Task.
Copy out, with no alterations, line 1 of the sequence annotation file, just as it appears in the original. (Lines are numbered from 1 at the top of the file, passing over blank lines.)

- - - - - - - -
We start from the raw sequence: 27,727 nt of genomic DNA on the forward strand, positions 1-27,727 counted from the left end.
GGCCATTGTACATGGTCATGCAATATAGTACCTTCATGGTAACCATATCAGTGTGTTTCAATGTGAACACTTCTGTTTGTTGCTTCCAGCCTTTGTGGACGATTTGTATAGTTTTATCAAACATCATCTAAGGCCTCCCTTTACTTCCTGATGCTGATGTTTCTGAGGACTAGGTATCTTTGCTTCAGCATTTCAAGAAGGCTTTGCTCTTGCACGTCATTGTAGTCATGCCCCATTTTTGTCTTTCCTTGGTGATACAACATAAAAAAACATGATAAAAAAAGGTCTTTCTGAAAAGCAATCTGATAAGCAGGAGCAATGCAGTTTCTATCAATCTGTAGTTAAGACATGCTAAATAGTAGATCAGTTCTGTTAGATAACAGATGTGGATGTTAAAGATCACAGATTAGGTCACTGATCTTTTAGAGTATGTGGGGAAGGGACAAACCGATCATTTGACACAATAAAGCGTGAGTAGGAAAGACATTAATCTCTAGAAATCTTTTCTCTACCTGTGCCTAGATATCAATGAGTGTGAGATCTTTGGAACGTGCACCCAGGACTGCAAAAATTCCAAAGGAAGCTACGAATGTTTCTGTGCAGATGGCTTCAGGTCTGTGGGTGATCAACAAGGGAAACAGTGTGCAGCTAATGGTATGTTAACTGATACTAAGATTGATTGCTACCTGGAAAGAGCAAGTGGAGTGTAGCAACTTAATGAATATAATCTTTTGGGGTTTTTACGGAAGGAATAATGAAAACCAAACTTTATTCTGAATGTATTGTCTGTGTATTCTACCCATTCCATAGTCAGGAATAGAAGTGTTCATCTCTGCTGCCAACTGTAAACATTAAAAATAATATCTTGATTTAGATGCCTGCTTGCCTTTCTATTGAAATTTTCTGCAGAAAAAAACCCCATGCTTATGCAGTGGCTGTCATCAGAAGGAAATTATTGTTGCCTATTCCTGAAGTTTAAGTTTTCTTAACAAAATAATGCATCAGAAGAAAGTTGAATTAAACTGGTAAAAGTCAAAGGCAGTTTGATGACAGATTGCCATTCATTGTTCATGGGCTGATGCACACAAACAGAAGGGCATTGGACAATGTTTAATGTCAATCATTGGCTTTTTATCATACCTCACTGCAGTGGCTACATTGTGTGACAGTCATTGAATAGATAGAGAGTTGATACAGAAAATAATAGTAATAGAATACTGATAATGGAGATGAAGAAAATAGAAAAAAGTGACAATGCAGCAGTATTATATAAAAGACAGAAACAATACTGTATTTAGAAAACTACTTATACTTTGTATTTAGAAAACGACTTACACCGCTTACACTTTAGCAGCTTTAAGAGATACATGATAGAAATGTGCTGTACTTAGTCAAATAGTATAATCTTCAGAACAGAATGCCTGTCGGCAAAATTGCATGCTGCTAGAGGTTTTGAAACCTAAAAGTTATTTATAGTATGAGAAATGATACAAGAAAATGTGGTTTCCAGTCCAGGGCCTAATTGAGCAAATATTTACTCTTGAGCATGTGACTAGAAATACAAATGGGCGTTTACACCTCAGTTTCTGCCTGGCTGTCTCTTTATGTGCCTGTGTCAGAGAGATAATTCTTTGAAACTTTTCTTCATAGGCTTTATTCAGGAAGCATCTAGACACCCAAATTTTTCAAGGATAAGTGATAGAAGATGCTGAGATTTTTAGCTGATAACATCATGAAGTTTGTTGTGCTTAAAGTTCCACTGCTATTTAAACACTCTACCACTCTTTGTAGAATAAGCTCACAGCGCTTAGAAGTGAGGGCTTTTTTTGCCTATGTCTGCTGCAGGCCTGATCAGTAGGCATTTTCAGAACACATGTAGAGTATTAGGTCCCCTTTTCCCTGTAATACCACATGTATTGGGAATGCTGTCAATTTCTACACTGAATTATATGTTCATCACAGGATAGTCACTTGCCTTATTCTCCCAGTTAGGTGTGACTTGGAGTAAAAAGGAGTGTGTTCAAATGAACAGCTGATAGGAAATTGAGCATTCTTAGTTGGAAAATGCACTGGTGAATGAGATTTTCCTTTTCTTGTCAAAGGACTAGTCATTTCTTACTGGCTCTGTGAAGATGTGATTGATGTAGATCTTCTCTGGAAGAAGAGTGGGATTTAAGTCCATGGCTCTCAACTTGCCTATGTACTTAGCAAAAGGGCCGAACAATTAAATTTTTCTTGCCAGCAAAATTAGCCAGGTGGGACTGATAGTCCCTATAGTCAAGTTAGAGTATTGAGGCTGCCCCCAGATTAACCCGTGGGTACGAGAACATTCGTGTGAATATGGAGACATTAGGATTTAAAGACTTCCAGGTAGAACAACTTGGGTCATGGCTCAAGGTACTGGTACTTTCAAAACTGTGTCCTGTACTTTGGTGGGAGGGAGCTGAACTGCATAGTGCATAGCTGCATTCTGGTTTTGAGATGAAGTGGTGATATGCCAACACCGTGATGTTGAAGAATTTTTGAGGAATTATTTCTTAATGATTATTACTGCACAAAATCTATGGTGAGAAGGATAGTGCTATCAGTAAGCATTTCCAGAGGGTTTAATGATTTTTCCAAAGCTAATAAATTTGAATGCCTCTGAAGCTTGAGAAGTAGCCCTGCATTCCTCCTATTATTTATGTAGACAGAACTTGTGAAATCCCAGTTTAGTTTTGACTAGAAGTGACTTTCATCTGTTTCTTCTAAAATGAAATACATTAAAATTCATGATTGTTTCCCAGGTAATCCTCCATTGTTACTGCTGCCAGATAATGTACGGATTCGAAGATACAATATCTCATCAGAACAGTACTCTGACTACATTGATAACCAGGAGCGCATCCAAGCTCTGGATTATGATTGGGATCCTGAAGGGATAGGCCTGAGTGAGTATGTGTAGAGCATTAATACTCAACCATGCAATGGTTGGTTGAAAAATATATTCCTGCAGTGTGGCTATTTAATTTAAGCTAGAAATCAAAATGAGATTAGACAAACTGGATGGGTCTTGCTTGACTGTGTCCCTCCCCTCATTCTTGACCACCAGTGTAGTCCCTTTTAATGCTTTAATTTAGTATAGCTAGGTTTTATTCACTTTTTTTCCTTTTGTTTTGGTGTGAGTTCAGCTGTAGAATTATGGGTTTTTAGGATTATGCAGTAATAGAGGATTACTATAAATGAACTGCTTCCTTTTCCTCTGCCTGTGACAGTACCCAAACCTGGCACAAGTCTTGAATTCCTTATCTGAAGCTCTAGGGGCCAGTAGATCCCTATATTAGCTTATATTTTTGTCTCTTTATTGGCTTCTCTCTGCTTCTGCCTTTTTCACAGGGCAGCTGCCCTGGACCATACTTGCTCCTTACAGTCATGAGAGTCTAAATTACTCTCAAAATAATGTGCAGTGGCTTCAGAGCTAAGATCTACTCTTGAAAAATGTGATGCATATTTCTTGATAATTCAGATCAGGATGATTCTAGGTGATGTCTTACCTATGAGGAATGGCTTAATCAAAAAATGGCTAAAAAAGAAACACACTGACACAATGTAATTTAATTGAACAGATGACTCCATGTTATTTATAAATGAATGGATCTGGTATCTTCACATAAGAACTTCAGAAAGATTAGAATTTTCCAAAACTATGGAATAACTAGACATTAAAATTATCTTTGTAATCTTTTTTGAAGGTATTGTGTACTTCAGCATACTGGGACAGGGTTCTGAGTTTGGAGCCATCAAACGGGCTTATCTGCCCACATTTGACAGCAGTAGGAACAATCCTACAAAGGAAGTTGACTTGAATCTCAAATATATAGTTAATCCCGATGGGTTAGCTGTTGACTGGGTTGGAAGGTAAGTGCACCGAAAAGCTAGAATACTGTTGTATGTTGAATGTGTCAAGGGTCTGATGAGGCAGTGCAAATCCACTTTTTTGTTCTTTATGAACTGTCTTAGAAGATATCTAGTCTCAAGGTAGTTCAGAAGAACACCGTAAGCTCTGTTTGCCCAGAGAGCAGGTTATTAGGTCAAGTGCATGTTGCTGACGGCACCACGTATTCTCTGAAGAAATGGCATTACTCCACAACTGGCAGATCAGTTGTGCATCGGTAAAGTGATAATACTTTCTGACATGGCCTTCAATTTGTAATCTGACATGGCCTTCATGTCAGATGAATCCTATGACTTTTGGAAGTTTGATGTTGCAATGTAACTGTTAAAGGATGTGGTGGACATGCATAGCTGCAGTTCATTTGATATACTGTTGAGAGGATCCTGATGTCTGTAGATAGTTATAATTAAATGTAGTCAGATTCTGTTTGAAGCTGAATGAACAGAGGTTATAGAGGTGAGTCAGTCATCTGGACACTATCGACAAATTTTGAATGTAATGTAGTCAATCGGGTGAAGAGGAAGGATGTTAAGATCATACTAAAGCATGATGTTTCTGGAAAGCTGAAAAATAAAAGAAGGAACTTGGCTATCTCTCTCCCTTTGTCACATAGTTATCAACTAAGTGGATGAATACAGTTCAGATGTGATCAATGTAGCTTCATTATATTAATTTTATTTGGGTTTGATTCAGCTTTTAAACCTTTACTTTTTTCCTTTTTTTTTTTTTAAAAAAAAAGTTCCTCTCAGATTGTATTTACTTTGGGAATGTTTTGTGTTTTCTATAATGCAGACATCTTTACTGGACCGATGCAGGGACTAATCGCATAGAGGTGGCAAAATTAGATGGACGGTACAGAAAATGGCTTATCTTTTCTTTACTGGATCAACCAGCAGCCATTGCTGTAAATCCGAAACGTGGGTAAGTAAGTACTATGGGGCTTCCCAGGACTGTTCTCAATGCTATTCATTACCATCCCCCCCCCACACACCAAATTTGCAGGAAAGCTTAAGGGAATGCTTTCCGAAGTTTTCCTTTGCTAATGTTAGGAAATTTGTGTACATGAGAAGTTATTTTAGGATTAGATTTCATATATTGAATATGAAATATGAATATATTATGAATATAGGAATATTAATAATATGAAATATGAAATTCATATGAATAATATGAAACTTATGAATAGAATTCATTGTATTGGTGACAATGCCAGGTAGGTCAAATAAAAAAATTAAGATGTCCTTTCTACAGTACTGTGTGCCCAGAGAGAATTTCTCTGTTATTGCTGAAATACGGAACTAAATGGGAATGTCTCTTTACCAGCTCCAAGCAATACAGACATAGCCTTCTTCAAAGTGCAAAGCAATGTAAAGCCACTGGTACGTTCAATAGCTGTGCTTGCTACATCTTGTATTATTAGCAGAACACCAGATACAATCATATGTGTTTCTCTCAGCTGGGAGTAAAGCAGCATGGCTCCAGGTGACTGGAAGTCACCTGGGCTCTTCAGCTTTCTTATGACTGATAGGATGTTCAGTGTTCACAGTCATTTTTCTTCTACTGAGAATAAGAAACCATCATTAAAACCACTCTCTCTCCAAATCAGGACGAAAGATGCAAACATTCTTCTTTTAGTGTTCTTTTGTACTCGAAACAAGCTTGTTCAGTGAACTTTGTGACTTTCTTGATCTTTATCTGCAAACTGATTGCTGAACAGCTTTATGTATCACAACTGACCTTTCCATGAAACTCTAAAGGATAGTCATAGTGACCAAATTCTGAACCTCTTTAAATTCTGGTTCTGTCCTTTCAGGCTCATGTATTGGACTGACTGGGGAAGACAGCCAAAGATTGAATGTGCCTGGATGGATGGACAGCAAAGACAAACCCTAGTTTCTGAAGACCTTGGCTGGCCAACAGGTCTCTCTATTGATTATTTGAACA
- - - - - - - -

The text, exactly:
We start from the raw sequence: 27,727 nt of genomic DNA on the forward strand, positions 1-27,727 counted from the left end.